For conditioning, I'm turning to my cationic or positively charged polymers to offer that lovely after feel. I'm using 1.5% polyquat 7 and 1% honeyquat because I didn't have enough of either to make up 2.5% to 3%. Honeyquat also acts as a humectant, so it's a double duty ingredient! Woo! We like those!

You can use any cationic polymers you might have in your workshop if you don't have the ones I suggest.  

For film forming, I'm including a hydrolyzed protein called MultiGrain Complex from the Formulator Sample Shop at 2% in my heated water phase (INCI: Hydrolyzed Quinoa Protein & Hydrolyzed Rice Protein & Hydrolyzed Amaranth Protein). I'm using this one as it's listed as gluten free, and one of my testers has celiac disease and I want to make sure everything is safe for her. (You can use any hydrolyzed protein you have in its place.)

I'm using a few different liquids in place of quite a bit of the water because I want the film forming, soothing, and anti-inflammatory qualities of aloe vera; the astringent, anti-inflammatory, and anti-oxidizing qualities of witch hazel; and peppermint hydrosol because it can help with itching, redness, and astringency. I'll use each of these at 10% as that seems like amount to get the benefits I seek. I'm using some powdered willow bark extract at 0.5% in the cool down phase because I like the exfoliating and anti-inflammatory properties it offers. (I wanted to use the liquid, but I ran out!)

Feel free to use water for any or all of these extracts in this product. Check out this post on modifying extracts in a facial cleanser

If you're interested in making some modifications in this body wash, check out the posts to which I've linked as well as this one with a few sample modifications of a recipe I've modified a few times!

As a note, although I receive these ingredients for free from the Formulator Sample Shop, they understand that I will give my honest opinion on it on the blog. This is one of the reason I've given these products to my testers without ingredient lists. I want them to be able to offer their uncensored opinion I can use on the blog. (Okay, not completely uncensored 'cause one of them swears like a plumber who's just dropped a wrench on her foot!)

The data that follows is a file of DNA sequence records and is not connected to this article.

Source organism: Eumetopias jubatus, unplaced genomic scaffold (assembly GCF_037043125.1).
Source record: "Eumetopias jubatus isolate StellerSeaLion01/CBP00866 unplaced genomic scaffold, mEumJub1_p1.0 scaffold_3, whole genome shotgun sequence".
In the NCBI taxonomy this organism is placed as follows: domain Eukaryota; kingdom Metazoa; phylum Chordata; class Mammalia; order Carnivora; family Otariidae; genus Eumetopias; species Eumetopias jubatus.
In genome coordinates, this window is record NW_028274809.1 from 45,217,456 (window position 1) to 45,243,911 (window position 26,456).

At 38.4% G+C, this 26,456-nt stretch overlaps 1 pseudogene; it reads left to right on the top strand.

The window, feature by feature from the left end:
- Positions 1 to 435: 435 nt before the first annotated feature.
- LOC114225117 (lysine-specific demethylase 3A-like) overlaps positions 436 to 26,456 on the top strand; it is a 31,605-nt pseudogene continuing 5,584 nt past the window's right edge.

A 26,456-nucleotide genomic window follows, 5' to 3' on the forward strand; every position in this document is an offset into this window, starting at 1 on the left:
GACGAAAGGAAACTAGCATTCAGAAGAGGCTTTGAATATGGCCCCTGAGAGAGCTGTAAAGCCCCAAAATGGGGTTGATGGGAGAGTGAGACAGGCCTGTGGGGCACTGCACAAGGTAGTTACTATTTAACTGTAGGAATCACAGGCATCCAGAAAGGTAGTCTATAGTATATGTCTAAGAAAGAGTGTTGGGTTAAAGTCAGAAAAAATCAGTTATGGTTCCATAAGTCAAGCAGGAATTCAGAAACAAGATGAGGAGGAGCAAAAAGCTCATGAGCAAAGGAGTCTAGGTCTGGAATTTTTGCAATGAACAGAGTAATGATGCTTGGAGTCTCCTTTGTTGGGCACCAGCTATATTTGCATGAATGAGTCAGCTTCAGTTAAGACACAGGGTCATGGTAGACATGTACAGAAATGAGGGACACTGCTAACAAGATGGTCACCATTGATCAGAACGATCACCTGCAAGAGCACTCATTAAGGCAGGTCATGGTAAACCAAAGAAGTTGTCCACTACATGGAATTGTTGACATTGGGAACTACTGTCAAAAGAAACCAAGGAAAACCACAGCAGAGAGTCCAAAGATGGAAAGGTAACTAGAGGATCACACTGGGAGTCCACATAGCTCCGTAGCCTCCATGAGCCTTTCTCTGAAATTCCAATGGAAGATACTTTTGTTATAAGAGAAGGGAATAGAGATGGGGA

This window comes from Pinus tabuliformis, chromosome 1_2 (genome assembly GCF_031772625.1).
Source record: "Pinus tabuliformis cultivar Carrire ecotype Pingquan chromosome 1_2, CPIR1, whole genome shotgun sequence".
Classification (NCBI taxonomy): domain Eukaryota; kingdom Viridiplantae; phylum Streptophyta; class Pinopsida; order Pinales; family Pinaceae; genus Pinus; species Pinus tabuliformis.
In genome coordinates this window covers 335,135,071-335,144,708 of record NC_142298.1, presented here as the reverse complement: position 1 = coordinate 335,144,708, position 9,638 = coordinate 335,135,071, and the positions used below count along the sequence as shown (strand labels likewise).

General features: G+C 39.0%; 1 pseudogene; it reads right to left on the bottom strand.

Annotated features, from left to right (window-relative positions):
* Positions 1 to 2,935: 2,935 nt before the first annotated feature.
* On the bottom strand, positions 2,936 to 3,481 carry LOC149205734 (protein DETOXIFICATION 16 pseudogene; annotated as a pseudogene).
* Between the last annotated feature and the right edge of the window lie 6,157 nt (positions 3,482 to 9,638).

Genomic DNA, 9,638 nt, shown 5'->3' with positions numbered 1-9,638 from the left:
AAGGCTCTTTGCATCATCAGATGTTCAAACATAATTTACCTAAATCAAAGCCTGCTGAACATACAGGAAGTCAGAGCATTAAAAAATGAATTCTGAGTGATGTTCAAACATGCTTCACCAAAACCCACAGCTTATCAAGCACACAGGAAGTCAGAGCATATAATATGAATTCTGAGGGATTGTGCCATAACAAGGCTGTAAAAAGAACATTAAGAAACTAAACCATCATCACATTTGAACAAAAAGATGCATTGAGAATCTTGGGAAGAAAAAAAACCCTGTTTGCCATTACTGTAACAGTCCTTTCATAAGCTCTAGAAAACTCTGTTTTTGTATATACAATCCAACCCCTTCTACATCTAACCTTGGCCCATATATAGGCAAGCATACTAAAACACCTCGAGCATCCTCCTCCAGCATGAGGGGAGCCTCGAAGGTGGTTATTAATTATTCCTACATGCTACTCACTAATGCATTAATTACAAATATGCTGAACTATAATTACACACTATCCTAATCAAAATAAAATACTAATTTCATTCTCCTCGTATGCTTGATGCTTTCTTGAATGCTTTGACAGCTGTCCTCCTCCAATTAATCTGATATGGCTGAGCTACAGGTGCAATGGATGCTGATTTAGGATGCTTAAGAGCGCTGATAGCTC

Join me tomorrow as we take a look at the recipe we've created!

2 comments:

Homebody at Heart said...

Hi there. You sound like a chemist. I am a soaper and I saw where someone made soap that included enzymes (kombucha waste, I am thinking). Do you think if I made cold process soap with the enzymes from kombucha making that they would be destroyed by the lye and saponification process? Thanks for your help. I want to read through your stuff, it looks good. I have long hair (sadly, color treated due to the abundance of gray hair). I always seem to have coconut oil in abundance from my soap making. Couldn't I just put straight coconut oil on my hair and wrap it up in a towel as a "hot oil" type of treatment? Never thought about that before.

Sally

Susan Barclay-Nichols said...

Hi Sally. I don't make soap, so I don't know. And yes, using coconut oil straight on your hair as a treatment. I have a few posts on this topic on the blog. Do a search and see all the stuff I have about coconut oil. You'll be pleased to see how multifunctional it is!